Yankee drumbeat to persist on supply, XCCY levels

Attractive opportunities for European banks in the US dollar market are expected to persist into the second half of the year, given the anticipated sharp drop-off in overall investment grade supply that is expected to support spreads, although the Federal Reserve could yet spoil the favourable conditions later in the year.

Jerome Powell Federal Reserve web

Although Yankee bank issuance in the first half of the year, at $129bn (€109bn), was down on the $149bn of the first half of 2020, arbitrage has continued to remain attractive for European issuers, prompting the likes of ABN Amro, Banco Santander and BNP Paribas to tap the dollar market for senior non-preferred (SNP) and HoldCo debt in recent weeks.

“If you look at the European bank index versus the US bank index over the past one, three or even five years, you’re at the upper end of the range for dollars being more attractive than euros on a spread differential basis,” says Ivan Hrazdira, head of DCM Americas and global USD sponsor at Crédit Agricole CIB (CACIB) in New York.

“New issue concessions continue to hover around zero and are in many cases negative,” he adds, “suggesting that order books are still displaying very strong price tension for issuers.”

Additional Tier 1 and Tier 2 supply has been thin on the ground in the Yankee bank space, but NatWest showed off the opportunities to be had when it priced a $750m (£539m) perpetual non-call 10.5 AT1 at 4.60% on the back of a $6.5bn order book on 23 June. The UK bank’s trade came after UBS had in late May achieved the lowest ever coupon on a dollar AT1 from a European issuer, 3.875% on its $750m (CHF685m) perpetual non-call five.

“There has not been a lot of Tier 2 issuance,” adds Hrazdira, “and to the extent that issuers need to access that part of the structure, they should find favourable funding conditions as well.”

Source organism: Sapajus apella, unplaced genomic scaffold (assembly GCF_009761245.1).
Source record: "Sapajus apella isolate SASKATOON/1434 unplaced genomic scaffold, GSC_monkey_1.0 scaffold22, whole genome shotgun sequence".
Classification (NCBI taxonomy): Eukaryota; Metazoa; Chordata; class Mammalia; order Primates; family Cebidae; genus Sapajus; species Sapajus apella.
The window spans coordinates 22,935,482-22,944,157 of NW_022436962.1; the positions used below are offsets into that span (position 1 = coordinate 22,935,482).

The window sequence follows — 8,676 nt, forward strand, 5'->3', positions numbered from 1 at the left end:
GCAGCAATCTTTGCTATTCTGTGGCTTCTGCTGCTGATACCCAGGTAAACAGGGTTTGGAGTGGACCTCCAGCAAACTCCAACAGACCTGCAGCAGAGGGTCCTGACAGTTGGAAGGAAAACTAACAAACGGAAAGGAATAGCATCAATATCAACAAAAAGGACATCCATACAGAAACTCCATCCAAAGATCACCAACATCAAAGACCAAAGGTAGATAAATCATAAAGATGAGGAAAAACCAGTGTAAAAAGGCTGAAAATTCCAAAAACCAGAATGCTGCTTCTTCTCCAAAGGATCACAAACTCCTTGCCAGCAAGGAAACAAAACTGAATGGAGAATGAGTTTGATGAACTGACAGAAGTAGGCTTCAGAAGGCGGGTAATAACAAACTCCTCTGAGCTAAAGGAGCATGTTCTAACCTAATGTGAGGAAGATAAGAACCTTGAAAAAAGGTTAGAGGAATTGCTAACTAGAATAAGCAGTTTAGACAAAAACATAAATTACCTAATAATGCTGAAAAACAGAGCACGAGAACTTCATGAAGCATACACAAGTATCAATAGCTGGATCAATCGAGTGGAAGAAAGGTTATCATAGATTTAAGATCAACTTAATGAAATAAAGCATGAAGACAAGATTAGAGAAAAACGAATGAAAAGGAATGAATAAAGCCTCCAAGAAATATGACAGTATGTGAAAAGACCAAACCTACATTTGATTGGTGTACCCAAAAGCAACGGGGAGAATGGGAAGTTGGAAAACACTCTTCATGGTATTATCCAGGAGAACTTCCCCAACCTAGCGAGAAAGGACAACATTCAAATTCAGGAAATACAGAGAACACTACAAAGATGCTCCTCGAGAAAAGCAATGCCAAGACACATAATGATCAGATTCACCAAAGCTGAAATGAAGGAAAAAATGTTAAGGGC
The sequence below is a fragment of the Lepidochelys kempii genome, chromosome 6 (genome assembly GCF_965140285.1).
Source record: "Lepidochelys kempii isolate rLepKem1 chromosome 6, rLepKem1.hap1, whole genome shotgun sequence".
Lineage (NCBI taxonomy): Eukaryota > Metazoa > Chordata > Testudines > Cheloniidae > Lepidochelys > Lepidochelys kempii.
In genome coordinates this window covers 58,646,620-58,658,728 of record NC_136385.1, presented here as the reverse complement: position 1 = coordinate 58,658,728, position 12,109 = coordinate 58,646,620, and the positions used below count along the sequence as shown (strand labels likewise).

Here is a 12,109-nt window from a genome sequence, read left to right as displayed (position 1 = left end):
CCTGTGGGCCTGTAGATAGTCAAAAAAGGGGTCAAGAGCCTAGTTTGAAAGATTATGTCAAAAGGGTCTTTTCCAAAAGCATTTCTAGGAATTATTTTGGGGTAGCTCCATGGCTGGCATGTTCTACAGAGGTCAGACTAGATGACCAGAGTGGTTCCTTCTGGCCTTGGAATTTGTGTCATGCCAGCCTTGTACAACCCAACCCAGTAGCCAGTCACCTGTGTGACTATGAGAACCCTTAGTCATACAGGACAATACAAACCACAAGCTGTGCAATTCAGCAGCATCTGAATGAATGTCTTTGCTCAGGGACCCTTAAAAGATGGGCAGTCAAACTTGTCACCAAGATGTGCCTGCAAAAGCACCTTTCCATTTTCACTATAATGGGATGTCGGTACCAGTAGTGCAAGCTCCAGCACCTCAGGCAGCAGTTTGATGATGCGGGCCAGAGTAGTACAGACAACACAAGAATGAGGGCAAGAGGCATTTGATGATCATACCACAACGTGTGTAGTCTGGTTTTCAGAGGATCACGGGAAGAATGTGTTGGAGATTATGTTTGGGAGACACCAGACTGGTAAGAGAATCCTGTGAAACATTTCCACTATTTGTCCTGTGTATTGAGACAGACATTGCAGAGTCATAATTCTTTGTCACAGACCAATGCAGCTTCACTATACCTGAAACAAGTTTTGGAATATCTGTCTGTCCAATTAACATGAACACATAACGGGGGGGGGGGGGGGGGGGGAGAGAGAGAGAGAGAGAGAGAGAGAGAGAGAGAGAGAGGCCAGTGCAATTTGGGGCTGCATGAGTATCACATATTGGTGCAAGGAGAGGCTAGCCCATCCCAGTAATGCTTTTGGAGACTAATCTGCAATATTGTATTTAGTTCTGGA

Financial institutions supply in total contributed some 45% to the $860bn of investment grade supply in the dollar market in the first half of the year, in line with past levels. However, while Street forecasts anticipate a drop off in total IG issuance to $450bn-$500bn during the second half of the year, financial institutions issuance is expected to remain more robust, potentially constituting half of remaining supply in 2021.

One ongoing positive factor in this respect is funding agreement-backed issuance (FABN), where supply has almost doubled year-to-date, from 18 deals totalling $11.9bn in H1 2020 to 34 deals for $22.7bn in H1 2021.

“We expect that trend to continue,” says Hrazdira, “and that issuance is enough to move the needle.

“Some of the money centre banks, including JP Morgan and BofA, did some very large trades in the first half of the year,” he adds, “and we expect domestic money centre bank funding activity to remain robust.”

Favourable US dollar credit spreads should continue to spur interest in Yankee bank issuance, he says, with the euro/dollar cross-currency basis swap perhaps once again becoming supportive. The cross-currency basis swap narrowed from minus 13bp at the beginning of the year to as tight as minus 4bp in June, but widened slightly to 6.5bp, around which it is expected to remain for the rest of the year, according to CACIB traders.

However, Hrazdira suggests that the continuing drumbeat of Yankee issuance even as the summer slowdown approaches could be partly prompted by concerns among issuers about the outlook.

“It’s possible they foresee a change in conditions due to the Fed withdrawing liquidity later in the year,” he says.

Inflation concerns that sparked bouts of volatility and higher yields earlier in the year have been deemed transitory by the Fed, which is therefore holding off before taking any steps towards tapering or monetary tightening. Many observers nevertheless believe this is mistaken, and hence expect the Fed to play catch-up later in the year, with potentially disruptive effects on markets.

“Clearly the market is pricing in the withdrawal of this liquidity,” says Hrazdira. “You see it in the flattening of the yield curve and you see it in the decrease of TIPS break-evens. It’s difficult to say right now the extent to which it is priced into credit, but you would normally expect an adverse reaction.

“We won’t have visibility on that until the Fed really comes out and starts to articulate a tightening plan.”